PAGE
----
Syrian Church mourns Abp Hindo’s death; for him dialogue was stronger than the Islamic State
A Syrian Catholic priest in Damascus remembers “a man of God in the difficult time of war”. The prelate fought against the flight of Christians and remained in the face of jihadi advance. He worked in favour of education, essential for the future of the community. A Christian journalist and activist was recently kidnapped in the area.
Damascus (AsiaNews) – Syrian Catholic Archbishop Emeritus Jacques Behnan Hindo of the Archeparchy of Hassaké-Nisibi (north-eastern Syria) passed away yesterday in France after a long illness.
Fr Amer Kassar, Syro-Catholic priest of the Church of Our Lady of Fatima in Damascus, remembers the late prelate as “A man of God in the difficult time of war, a bishop who stayed with his people even when Daesh (Islamic State) entered his city. He was a great witness for us Christians, even for priests, reminding us not to flee, to remain with our people”.
“When Archbishop Hindo went abroad and met politicians and government leaders, he always demanded justice for the Syrian people and their country, battered by war. He played a leading role in this as well,” Fr Kassar told AsiaNews.
Archbishop Hindo was born on 8 August 1941 and was ordained a priest on 4 May 1969. He was appointed Archbishop of Hassaké-Nisibi in 1996, and ordained on 18 June 1997.
Although he resigned on 22 June 2019 for health reasons and for reaching age limits, he never stopped speaking out on behalf of Christians and the Syrian people until his death from illness yesterday in Paris, France, where he had travelled for medical treatment.
In the past, he had campaigned against abuses by the Kurdish authorities and the closure of some Christian schools in Kurdish-controlled north-eastern Syria, which Damascus does not recognise as a separate, autonomous entity.
Local authorities closed some educational establishments in the cities of Qamishli, Darbasiyah and Malikiyah for failing to apply the curriculum imposed by Kurdish regional leaders.
At the time, Archbishop Hindo slammed the local administration for preventing the schools from teaching “in the language of the Church, ancient Syriac” and opposed “the teaching of history” slanted towards the views of the authorities.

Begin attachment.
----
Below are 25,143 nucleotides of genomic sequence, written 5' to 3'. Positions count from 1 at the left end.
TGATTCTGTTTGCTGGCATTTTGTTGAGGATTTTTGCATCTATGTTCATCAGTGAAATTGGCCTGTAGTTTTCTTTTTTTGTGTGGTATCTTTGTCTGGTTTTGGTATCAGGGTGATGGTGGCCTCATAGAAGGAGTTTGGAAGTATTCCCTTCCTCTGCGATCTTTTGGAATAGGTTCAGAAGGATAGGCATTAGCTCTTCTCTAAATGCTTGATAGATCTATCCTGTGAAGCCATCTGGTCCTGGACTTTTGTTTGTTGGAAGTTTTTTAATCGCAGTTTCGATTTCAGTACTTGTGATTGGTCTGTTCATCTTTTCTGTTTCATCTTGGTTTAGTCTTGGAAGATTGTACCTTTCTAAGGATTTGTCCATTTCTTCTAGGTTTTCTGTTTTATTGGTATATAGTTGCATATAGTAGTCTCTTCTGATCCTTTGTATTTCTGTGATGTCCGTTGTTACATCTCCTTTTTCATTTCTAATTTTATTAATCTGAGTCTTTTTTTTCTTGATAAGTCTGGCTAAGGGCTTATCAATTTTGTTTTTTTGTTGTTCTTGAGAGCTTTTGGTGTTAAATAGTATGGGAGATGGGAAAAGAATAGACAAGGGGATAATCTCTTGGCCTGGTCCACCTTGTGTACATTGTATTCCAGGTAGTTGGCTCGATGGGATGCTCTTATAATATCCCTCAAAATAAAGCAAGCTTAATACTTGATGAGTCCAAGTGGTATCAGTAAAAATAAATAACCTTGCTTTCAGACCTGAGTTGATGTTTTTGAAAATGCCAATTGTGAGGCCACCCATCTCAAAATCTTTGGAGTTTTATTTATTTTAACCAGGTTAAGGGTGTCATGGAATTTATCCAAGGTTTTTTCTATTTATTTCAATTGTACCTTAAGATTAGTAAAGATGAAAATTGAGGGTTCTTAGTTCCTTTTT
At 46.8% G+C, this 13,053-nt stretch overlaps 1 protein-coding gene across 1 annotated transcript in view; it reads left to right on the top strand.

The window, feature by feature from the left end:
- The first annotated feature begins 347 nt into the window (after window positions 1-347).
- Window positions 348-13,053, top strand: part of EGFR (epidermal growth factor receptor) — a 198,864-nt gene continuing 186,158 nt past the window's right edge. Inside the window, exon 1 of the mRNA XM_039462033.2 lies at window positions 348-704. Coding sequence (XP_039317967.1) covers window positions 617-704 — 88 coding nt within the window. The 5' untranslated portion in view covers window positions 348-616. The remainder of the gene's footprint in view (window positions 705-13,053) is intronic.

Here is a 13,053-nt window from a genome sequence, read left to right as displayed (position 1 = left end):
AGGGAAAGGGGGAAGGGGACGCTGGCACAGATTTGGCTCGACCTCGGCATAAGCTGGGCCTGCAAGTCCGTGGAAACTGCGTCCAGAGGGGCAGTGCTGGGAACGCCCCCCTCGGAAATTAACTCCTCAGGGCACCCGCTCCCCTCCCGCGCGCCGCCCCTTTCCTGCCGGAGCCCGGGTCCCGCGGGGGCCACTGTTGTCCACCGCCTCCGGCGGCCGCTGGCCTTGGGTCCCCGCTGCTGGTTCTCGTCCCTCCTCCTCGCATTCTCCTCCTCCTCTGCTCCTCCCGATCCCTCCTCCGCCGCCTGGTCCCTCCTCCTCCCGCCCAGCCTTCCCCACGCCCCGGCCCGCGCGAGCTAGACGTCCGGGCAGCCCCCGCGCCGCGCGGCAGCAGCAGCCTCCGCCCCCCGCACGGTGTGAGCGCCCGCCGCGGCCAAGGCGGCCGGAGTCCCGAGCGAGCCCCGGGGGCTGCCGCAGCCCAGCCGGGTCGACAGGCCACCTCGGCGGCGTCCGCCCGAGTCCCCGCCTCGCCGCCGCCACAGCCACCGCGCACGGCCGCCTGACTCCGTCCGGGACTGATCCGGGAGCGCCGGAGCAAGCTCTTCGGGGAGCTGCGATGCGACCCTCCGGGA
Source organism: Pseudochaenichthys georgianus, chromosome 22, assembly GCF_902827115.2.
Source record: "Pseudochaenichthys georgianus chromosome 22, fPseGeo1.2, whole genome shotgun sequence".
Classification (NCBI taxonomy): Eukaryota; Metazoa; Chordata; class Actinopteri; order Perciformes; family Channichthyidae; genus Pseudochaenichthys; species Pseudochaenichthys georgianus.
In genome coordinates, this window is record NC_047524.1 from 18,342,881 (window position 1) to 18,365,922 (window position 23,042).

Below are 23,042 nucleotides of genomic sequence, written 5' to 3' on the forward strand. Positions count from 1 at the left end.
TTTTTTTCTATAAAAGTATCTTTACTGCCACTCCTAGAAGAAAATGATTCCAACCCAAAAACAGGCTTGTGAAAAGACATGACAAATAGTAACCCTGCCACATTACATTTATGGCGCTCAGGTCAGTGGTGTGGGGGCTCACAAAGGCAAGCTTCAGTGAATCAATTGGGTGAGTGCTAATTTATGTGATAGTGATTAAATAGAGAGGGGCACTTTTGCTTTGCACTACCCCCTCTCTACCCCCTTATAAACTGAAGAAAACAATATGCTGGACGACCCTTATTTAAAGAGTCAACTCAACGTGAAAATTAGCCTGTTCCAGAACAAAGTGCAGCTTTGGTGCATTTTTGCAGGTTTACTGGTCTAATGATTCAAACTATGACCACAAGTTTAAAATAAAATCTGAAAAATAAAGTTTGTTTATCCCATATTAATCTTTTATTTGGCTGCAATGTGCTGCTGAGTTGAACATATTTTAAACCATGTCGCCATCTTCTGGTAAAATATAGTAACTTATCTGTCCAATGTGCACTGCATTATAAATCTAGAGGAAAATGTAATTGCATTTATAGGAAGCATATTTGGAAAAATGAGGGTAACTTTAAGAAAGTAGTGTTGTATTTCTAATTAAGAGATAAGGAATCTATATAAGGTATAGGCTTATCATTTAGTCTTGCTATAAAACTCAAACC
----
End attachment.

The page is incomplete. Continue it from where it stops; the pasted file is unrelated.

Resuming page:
In 2015, at the darkest moment of the conflict, the prelate attacked what he called the “ambiguous policy” of the United States, which favoured the rise of Islamic State (IS) group in the area straddling the border of Syria and Iraq.
When IS was only three kilometres and threatening him, he accused US planes of targeting Syrian government forces rather than IS fighters.
“It's not about being for or against the government,” he said at the time, “but people never believed in America’s attacks. Only the Kurds have really fought on the ground, but to hold their ground.”
“I knew the bishop very well,” Fr Kassar said. He was “a figure of great value during the war. He played a mediating role between Arabs and Kurds, between Muslims and Christians, always remaining in Hassaké, which he did not abandon even when IS was at its doorstep.
“In addition, he promoted several projects to help local development and dialogue, bridging the gap between different points of view, opinions and groups sometimes very distant from each other. He was a man of God, who knew the area well and the people who inhabited it.”
One of the projects the prelate promoted, and which Fr Kassar liked, involved housing for young people “to counter the depopulation of Christian areas, one of the sore notes of the war years. Likewise, he helped Caritas, schools and education, which he considered essential for the future of the community.”
Meanwhile, reports from the Kurdish-majority area indicate that a Christian journalist and human rights activist was abducted last week, a sign of persistent instability.
Husam al-Qass was seized in Derik (Hassaké Governorate) by a dozen men with their faces covered and whose identity remains unknown at present.
In a statement, the journalist's family describes the kidnapping as “politically motivated” and linked “to his political activity” as well as his “defence of human rights and freedom of expression”.
Amid a climate of tension, the local Arab population is increasingly impatient with “the so-called Kurdish autonomous administration”.
Hisham himself had written and expressed support for the residents of Manbij, whose protests were forcibly suppressed by the Kurdish authorities, with at least eight protesters killed.
Previously, he had given voice to the people of Afrin, attacked by the Turkish army that controls a portion of Syrian territory.